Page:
A germ layer is a primary layer of cells that form during embryogenesis. The three germ layers in vertebrates are particularly pronounced; however, all eumetazoans, (animals more complex than the sponge) produce two or three primary germ layers. Animals with radial symmetry, like cnidarians, produce two germ layers (the ectoderm and endoderm) making them diploblastic. Animals with bilateral symmetry produce a third layer (the mesoderm), between these two layers. making them triploblastic. Germ layers eventually give rise to all of an animal’s tissues and organs through the process of organogenesis.
Caspar Friedrich Wolff observed organization of the early embryo in leaf-like layers. In 1817, Heinz Christian Pander discovered three primordial germ layers while studying chick embryos. Between 1850 and 1855, Robert Remak had further refined the germ cell layer concept, and introduced into English were the terms "mesoderm" by Huxley in 1871 and "ectoderm" and "endoderm" by Lankester in 1873.
Among animals, sponges show the simplest organization, having a single germ layer. Although they have differentiated cells (e.g. collar cells), they lack true tissue coordination. Diploblastic animals, Cnidaria and Ctenophora, show an increase in complexity, having two germ layers, the endoderm and ectoderm. Diploblastic animals are organized into recognisable tissues. All higher animals (from flatworms to humans) are triploblastic, possessing a mesoderm in addition to the germ layers found in Diploblasts. Triploblastic animals develop recognisable organs.
Fertilization leads to the formation of a zygote. During the next stage, cleavage, mitotic cell divisions transform the zygote into a hollow ball of cells, a blastula. This early embryonic form undergoes gastrulation, forming a gastrula with either two or three layers (the germ layers). In all vertebrates, these progenitor cells differentiate into all adult tissues and organs.
In humans, after about three days, the zygote forms a solid mass of cells by mitotic division, called a morula. This then changes to a blastocyst, consisting of an outer layer called a trophoblast, and an inner cell mass called the embryoblast. Filled with uterine fluid, the blastocyst breaks out of the zona pellucida and undergoes implantation. The inner cell mass initially has two layers: the hypoblast and epiblast. At the end of the second week, a primitive streak appears. The epiblast in this region moves towards the primitive streak, dives down into it, and forms a new layer, called the endoderm, pushing the hypoblast out of the way (this goes on to form the amnion.) The epiblast keeps moving and forms a second layer, the mesoderm. The top layer is now called the ectoderm.
The endoderm is one of the germ layers formed during animal embryogenesis. Cells migrating inward along the archenteron form the inner layer of the gastrula, which develops into the endoderm.
The endoderm consists at first of flattened cells, which subsequently become columnar. It forms the epithelial lining of the whole of the digestive tube except part of the mouth and pharynx and the terminal part of the rectum (which are lined by involutions of the ectoderm). It also forms the lining cells of all the glands which open into the digestive tube, including those of the liver and pancreas; the epithelium of the auditory tube and tympanic cavity; the trachea, bronchi, and air cells of the lungs; the urinary bladder and part of the urethra; and the follicle lining of the thyroid gland and thymus.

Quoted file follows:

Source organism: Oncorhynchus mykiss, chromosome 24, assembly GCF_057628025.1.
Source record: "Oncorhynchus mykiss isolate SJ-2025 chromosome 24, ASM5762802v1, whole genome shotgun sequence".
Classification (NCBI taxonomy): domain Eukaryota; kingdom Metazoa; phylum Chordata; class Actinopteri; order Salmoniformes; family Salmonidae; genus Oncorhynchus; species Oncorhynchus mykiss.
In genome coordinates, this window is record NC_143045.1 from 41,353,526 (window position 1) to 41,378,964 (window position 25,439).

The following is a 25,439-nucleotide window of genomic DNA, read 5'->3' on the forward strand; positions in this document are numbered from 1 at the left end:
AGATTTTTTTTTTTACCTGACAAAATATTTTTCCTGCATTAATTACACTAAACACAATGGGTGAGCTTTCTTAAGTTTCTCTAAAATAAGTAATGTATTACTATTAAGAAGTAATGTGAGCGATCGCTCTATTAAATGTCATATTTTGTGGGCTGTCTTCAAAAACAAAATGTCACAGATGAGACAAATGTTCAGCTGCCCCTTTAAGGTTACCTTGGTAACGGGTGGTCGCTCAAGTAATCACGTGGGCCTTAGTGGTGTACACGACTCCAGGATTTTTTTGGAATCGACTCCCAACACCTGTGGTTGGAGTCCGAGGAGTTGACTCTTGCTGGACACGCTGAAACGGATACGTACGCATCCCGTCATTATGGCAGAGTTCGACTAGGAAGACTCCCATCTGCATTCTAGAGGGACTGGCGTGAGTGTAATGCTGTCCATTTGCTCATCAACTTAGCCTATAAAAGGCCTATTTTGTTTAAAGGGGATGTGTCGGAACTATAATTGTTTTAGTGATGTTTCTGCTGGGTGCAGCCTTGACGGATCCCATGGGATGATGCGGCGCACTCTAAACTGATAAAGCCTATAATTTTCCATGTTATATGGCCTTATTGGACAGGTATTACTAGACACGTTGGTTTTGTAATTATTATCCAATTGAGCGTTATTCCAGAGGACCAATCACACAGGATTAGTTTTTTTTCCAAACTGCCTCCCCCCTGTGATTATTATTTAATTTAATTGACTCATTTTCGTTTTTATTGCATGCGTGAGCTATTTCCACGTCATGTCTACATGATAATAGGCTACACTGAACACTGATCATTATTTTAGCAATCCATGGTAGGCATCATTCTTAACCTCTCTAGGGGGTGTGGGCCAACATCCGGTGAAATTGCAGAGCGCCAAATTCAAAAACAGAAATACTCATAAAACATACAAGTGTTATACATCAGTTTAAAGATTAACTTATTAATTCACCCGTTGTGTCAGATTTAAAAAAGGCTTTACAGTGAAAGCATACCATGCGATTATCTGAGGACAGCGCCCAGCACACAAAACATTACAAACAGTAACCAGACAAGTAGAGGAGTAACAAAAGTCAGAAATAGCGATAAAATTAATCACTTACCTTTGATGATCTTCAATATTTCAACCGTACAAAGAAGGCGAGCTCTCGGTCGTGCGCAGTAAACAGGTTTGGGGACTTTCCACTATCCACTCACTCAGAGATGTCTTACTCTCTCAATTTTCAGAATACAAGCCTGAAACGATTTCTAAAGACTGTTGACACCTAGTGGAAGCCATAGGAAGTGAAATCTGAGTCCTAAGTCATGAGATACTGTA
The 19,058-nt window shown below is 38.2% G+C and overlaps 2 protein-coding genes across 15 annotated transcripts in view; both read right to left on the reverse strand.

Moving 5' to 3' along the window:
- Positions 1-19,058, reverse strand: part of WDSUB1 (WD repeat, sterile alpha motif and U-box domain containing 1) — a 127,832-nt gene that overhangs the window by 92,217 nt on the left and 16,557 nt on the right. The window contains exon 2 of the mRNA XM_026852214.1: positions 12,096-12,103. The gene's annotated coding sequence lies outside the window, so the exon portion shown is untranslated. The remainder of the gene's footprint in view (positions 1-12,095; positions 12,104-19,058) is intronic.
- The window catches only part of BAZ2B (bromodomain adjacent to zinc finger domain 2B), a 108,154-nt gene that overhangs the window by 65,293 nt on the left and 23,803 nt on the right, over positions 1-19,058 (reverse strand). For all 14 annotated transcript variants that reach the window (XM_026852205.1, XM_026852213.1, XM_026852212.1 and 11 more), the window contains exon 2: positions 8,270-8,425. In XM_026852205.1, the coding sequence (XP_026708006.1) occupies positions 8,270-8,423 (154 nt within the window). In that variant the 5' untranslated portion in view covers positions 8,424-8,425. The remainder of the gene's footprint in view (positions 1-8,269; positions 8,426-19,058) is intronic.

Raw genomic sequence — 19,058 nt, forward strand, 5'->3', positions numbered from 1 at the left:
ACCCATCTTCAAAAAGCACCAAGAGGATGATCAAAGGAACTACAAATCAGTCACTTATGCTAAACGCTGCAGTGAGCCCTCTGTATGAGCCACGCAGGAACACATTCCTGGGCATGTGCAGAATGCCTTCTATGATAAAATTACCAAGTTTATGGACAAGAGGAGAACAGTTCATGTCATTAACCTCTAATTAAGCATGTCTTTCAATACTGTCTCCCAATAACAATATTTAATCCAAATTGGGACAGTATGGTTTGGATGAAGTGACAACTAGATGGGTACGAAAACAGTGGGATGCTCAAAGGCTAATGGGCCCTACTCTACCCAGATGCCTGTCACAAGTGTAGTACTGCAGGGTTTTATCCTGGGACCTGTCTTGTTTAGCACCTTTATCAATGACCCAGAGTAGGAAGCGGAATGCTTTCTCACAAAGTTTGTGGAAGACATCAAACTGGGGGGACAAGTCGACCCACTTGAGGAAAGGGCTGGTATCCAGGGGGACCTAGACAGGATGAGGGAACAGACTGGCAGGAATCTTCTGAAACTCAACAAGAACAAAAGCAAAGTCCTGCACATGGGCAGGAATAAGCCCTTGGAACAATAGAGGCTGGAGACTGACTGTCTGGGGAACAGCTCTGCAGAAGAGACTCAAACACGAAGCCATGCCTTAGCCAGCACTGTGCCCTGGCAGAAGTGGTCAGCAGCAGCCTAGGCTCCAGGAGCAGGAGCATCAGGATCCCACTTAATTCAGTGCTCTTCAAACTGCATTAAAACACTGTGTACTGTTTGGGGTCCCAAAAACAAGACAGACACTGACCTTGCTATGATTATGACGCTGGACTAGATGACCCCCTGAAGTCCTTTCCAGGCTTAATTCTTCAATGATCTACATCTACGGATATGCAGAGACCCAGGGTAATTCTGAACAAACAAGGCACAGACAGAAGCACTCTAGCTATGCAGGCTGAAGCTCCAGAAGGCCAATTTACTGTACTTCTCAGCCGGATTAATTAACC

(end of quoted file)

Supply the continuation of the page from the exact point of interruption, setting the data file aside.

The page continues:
The mesoderm germ layer forms in the embryos of triploblastic animals. During gastrulation, some of the cells migrating inward contribute to the mesoderm, an additional layer between the endoderm and the ectoderm. The formation of a mesoderm leads to the development of a coelom. Organs formed inside a coelom can freely move, grow, and develop independently of the body wall while fluid cushions and protects them from shocks.
The mesoderm has several components which develop into tissues: intermediate mesoderm, paraxial mesoderm, lateral plate mesoderm, and chorda-mesoderm. The chorda-mesoderm develops into the notochord. The intermediate mesoderm develops into kidneys and gonads. The paraxial mesoderm develops into cartilage, skeletal muscle, and dermis. The lateral plate mesoderm develops into the circulatory system (including the heart and spleen), the wall of the gut, and wall of the human body.
Through cell signaling cascades and interactions with the ectodermal and endodermal cells, the mesodermal cells begin the process of differentiation.
The mesoderm forms: muscle (smooth and striated), bone, cartilage, connective tissue, adipose tissue, circulatory system, lymphatic system, dermis, genitourinary system, serous membranes, and notochord.
Note: The anterior pituitary develops from the ectodermal tissue of Rathke's pouch.
- Gilbert, Scott F (2003). "The Epidermis and the Origin of Cutaneous Structures". Developmental Biology. Sinauer Associates.
- Gilbert, Scott F (2000). "Comparative Embryology". Developmental Biology. Sinauer Associates.
- Gilbert, Scott F (2000). "Early Mammalian Development". Developmental Biology. Sinauer Associates.
- Gilbert, Scott F (2003). "Paraxial and Intermediate Mesoderm". Developmental Biology. Sinauer Associates.
- Brand, Thomas (1 June 2003). "Heart development: molecular insights into cardiac specification and early morphogenesis". Developmental Biology 258 (1): 1–19. doi:10.1016/S0012-1606(03)00112-X.
- Gilbert, Scott F (2003). "Early Mammalian Development". Developmental Biology. Sinauer Associates.
- Gilbert, Scott F (2003). "The Central Nervous System and The Epidermis". Developmental Biology. Sinauer Associates.
- Hall BK (2000). "The neural crest as a fourth germ layer and vertebrates as quadroblastic not triploblastic". Evolution & Development 2, 3-5. PMID 11256415.